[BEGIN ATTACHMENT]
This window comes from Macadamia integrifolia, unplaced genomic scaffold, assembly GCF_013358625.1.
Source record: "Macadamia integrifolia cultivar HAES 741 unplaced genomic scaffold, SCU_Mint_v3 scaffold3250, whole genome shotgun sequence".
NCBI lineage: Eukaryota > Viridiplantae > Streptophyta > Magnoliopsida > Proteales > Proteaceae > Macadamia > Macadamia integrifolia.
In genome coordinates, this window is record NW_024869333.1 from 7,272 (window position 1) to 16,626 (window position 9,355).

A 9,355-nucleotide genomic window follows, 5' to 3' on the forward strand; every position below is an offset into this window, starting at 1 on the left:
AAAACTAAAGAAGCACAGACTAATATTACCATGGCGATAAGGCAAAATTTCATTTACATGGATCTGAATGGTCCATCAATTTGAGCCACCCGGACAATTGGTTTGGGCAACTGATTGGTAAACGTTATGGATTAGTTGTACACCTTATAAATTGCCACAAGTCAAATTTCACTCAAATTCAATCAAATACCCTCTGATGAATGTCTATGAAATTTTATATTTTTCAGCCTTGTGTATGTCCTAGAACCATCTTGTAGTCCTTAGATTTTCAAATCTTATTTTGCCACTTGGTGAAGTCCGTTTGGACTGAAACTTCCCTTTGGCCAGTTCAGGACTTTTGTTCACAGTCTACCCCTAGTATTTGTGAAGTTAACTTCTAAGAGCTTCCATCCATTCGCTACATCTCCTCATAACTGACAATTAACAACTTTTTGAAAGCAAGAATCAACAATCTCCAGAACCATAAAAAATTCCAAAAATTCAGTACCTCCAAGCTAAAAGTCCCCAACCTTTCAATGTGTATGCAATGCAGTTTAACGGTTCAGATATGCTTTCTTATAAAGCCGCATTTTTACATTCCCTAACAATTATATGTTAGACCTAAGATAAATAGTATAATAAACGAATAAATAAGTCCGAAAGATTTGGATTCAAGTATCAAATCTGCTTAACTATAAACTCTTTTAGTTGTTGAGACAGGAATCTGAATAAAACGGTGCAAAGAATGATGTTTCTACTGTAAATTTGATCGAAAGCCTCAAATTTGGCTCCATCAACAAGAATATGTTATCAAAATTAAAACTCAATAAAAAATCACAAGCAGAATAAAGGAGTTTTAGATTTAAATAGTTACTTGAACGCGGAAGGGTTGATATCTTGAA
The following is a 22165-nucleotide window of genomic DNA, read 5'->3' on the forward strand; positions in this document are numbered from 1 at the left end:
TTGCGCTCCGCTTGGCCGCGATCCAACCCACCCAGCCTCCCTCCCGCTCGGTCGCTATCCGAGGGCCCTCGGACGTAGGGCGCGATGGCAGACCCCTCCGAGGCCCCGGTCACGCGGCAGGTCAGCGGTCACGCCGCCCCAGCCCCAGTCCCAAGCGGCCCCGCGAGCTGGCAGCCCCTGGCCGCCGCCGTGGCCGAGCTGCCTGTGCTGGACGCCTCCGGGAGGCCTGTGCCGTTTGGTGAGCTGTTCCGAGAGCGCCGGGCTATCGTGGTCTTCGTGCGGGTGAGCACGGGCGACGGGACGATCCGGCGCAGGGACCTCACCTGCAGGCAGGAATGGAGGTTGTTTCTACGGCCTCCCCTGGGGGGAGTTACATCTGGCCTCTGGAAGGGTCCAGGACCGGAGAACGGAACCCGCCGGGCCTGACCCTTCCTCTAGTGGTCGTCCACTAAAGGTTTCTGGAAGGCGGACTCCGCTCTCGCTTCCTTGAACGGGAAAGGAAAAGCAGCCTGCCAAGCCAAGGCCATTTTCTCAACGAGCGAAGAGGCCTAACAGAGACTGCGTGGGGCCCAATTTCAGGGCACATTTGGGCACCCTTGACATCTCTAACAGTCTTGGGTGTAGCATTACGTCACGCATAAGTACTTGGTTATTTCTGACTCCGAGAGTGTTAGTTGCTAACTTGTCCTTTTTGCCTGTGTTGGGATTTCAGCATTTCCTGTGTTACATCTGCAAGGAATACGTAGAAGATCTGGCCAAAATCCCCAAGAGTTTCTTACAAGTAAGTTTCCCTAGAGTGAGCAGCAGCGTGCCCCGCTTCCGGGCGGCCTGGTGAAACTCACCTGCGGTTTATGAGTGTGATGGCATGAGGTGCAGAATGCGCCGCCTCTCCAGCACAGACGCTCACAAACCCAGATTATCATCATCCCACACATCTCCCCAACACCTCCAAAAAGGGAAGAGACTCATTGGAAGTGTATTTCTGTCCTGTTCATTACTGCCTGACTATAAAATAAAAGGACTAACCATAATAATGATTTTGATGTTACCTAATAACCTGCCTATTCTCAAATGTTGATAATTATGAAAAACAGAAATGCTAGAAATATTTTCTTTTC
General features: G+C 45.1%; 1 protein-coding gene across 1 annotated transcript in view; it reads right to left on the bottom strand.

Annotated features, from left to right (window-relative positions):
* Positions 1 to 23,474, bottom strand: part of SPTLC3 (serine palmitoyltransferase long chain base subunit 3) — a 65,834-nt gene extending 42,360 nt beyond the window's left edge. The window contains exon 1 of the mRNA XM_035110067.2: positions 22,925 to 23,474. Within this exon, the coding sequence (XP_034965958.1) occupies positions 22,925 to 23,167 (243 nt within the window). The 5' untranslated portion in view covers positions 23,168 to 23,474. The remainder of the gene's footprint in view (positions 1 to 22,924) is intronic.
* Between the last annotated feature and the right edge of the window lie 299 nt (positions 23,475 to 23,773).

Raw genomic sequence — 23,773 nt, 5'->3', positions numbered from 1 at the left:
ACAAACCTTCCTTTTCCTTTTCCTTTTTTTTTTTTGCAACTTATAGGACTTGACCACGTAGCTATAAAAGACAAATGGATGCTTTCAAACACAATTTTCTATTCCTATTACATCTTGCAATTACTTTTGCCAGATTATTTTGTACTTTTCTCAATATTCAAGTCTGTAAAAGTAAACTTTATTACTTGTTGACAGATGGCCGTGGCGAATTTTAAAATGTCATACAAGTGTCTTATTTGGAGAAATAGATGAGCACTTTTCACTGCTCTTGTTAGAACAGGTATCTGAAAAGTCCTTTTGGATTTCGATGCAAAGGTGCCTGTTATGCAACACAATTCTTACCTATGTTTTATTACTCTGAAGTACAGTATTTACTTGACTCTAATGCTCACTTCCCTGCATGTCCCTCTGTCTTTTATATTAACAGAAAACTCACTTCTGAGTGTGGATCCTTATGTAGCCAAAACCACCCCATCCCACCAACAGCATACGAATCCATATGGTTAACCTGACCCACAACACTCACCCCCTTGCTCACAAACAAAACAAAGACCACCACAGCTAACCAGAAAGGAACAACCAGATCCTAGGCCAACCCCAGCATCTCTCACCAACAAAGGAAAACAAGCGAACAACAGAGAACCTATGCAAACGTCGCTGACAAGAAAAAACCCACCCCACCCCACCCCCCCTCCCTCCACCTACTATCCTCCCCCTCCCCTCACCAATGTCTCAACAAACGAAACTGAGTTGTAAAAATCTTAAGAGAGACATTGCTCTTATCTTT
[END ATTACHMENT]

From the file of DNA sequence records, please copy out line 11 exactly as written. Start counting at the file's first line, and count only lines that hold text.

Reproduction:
* Positions 1 to 23,474, bottom strand: part of SPTLC3 (serine palmitoyltransferase long chain base subunit 3) — a 65,834-nt gene extending 42,360 nt beyond the window's left edge. The window contains exon 1 of the mRNA XM_035110067.2: positions 22,925 to 23,474. Within this exon, the coding sequence (XP_034965958.1) occupies positions 22,925 to 23,167 (243 nt within the window). The 5' untranslated portion in view covers positions 23,168 to 23,474. The remainder of the gene's footprint in view (positions 1 to 22,924) is intronic.